Anyway, he’s been doing a fantastic podcast on /Film for about a year and a half now in which he tells very amusing, touching and inspiring stories about his life and career. Everything from wild times as a struggling young actor to classic movie moments on the set of Groundhog Day.
You’d think a b-list actor (in billing, certainly not talent) wouldn’t have that much to talk about. But Tobolowsky has resurrected the lost art of storytelling—every one plays a role in the drama, with foibles and success, pain and triumph. We fuck up. We succeed. We all have something to say. This guy just happens to do it exceptionally well.
Give it a listen.
IFC has published an exhaustive survey of the 50 greatest opening title sequences. More than just a list, each entry offers a well-written analysis along with behind-the-scenes technical details and an embedded video.
I especially loved the entry for #27 Taxi Driver (and also was amazed by the title sequence when I first saw the film):
There are only seven shots in the opening titles to “Taxi Driver.” Two of them are basically identical: Robert De Niro’s eyes in extreme close-up. The rest of the shots are things De Niro’s Travis Bickle sees out the windshield of his taxi. Dan Perri’s titles, and their emphasis on looks and looking, establish not only the mood of “Taxi Driver” but also its perspective. Whatever we’re going to see in the film to follow, we’re seeing through Travis’ eyes. And notice how he sees everything, too. The titles’ images of Manhattan are blurry or warped or slowed down, obscured by raindrops or tinted by color effects. The distorted imagery reflects the deranged mind observing it; he’s seeing things in a way that foreshadows his eventual mental breakdown. To us, it might look like an ordinary taxi passing through some sewer steam. To Travis, it’s a giant, lumbering beast passing through an enormous plume of Stygian vapors. This isn’t New York City; it’s Travis Bickle’s New York City. –MS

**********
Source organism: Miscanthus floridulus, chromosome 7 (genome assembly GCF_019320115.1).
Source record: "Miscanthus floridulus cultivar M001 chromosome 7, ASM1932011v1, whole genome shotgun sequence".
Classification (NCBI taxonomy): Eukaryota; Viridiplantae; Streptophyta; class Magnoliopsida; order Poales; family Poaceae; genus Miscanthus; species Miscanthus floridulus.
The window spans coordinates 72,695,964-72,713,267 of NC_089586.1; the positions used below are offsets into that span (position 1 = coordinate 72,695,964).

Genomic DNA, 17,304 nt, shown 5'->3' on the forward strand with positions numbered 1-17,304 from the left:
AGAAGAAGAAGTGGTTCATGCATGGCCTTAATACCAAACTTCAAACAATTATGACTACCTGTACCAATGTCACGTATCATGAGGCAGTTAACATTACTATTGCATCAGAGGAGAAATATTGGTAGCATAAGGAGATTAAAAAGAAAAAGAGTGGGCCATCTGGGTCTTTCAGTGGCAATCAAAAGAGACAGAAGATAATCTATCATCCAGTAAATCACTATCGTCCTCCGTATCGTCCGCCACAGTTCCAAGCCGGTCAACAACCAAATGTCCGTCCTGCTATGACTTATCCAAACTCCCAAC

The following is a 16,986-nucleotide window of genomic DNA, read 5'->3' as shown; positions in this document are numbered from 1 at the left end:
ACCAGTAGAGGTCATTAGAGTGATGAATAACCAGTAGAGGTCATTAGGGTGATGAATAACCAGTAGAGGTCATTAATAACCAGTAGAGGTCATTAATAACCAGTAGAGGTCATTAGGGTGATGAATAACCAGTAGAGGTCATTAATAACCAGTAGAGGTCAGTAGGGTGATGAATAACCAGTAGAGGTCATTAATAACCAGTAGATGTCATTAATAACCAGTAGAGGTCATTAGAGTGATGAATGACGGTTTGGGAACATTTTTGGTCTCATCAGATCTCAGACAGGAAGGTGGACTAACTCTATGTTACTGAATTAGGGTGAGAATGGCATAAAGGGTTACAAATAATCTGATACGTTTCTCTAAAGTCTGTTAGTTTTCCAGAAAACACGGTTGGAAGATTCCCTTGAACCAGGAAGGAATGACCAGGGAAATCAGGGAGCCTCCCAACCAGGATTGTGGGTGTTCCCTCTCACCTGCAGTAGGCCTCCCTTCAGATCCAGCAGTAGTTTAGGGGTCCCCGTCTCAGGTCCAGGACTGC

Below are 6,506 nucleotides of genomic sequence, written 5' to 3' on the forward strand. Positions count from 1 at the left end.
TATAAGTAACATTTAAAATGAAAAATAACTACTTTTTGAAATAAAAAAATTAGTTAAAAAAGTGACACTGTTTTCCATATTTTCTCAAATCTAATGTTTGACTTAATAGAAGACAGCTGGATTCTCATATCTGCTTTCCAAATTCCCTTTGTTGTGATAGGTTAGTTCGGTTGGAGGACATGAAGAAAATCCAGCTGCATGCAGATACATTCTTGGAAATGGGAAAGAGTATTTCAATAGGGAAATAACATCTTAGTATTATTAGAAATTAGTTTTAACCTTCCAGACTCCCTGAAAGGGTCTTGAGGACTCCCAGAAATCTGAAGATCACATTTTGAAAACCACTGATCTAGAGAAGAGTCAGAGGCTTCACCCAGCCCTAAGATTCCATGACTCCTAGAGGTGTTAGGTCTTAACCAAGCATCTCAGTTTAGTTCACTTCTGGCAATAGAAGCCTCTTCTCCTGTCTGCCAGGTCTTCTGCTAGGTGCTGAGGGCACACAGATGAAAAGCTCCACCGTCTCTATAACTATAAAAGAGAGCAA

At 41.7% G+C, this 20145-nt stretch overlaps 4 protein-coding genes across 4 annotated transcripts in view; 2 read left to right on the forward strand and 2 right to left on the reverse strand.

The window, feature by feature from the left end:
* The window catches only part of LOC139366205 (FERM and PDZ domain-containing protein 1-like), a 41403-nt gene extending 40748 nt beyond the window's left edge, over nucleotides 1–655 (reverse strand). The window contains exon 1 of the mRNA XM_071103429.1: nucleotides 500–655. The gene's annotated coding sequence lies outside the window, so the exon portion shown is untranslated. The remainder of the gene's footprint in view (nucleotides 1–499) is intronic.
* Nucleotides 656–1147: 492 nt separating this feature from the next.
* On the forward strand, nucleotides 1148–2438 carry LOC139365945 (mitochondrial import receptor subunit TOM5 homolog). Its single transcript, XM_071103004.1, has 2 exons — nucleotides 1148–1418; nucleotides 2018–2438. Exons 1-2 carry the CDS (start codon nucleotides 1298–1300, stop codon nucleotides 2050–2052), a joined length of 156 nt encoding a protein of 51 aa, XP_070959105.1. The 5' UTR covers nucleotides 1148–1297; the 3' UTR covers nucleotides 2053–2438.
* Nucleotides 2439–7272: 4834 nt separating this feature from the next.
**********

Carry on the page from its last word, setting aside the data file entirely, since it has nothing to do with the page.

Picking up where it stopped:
Interesting to note that, with a some exceptions such as Watchmen, very few on the list were from films made in the past decade. As expected, the celebrated Saul Bass is given due recognition as the best title sequence designer, back when there was more emphasis and reliance on the form to set up the story.
For more on title sequences, Art of the Title is a fascinating resource.
- graphic novel
- my movie
- thumbs up